How is the PhD examined?

Once you have submitted a full dissertation, it is examined by two examiners. These examiners are appointed by the Degree Committee after consultation with your supervisor. You will then have a viva voce – an oral examination – on the dissertation and the general field of your knowledge into which your dissertation falls. The University of Cambridge does not offer any qualifying grades or credits, so you will be awarded a pass or a fail – we hope it’s the former!

The below outlines, for full-time candidates, the registration and submission dates:

Minimum number of terms of research needed before submitting

  • Qualification: PhD
  • Term (1 being your first term): 9

Minimum number of terms of research which need to be in Cambridge (in order to qualify for the PhD)

  • Qualification: PhD
  • Term (1 being your first term): 3

End of term by which your draft dissertation must be submitted to your supervisor

  • Qualification: PhD
  • Term (1 being your first term): 10

Absolute final submission deadline

  • Qualification: PhD
  • Term (1 being your first term): 12

Maximum number of terms for which an exemption or allowance will be made following a one-year course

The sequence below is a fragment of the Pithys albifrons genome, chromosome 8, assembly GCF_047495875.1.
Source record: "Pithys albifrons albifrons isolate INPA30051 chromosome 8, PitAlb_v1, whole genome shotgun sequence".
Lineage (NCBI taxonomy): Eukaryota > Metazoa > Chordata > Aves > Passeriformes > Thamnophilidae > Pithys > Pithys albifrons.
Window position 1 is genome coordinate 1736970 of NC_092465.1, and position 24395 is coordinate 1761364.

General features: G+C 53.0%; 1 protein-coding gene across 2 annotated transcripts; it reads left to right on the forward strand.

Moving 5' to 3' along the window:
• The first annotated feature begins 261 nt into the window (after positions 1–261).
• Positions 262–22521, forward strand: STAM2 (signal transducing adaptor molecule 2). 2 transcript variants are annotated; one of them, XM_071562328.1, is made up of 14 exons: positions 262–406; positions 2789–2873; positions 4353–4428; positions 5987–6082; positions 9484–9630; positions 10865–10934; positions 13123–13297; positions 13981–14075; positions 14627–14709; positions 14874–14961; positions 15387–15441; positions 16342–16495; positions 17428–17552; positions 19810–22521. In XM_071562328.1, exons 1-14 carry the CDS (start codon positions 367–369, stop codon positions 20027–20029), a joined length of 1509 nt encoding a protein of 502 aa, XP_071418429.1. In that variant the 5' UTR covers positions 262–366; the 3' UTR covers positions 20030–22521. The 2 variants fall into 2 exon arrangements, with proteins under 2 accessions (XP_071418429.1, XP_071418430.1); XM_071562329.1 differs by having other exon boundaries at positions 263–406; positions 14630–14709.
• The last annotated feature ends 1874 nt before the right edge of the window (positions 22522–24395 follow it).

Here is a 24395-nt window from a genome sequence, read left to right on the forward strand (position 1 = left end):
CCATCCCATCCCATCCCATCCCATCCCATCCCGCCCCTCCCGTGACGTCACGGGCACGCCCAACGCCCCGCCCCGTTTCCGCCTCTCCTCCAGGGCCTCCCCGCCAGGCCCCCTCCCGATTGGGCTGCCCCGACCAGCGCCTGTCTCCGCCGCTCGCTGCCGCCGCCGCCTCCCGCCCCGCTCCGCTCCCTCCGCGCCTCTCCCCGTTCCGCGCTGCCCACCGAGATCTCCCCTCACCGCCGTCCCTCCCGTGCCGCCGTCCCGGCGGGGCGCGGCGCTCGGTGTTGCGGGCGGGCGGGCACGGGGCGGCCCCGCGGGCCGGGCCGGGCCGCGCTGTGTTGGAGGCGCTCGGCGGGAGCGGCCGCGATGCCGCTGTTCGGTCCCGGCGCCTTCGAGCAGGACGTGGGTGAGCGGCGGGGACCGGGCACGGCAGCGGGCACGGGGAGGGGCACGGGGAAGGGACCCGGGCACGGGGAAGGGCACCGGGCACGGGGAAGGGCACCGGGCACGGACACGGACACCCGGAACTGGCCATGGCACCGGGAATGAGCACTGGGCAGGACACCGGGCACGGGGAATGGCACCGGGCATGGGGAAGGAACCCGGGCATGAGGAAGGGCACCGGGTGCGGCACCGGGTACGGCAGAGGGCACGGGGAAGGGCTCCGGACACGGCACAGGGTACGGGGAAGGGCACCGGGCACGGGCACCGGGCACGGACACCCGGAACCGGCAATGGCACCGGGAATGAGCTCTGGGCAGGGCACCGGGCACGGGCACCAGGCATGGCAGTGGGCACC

• Qualification: PhD
  • Term (1 being your first term): 3

For full-time PhD students their first year is a probationary year, at the end of which they undertake something called the RAE. This is the Registration Assessment Exercise, which is held between the student, the supervisor, and an Advisor (we appoint them for you). You submit work and then have a meeting to discuss what you have submitted, in order to check that you are on track and help you continue to frame your research.  This exercise should take place in the third term of study. Once registered by the Faculty Degree Committee, you are a registered PhD student; up until this point, you are a NOTAF, which means ‘not at first registered’.

The piece of work you submit for the RAE is likely to be surveying your field of research, summarising progress so far, proposing a research strategy and timetable, and indicating the original contribution to knowledge that is intended.

Although it might sound like a scary process, this is your chance to shine and show off how much work you have done during your first year and how your research is coming along! It’s also a chance to discuss any problems, issues, or worries you may have with your research in a formal setting, though you will have ample opportunity to do this with your supervisor before the third term RAE.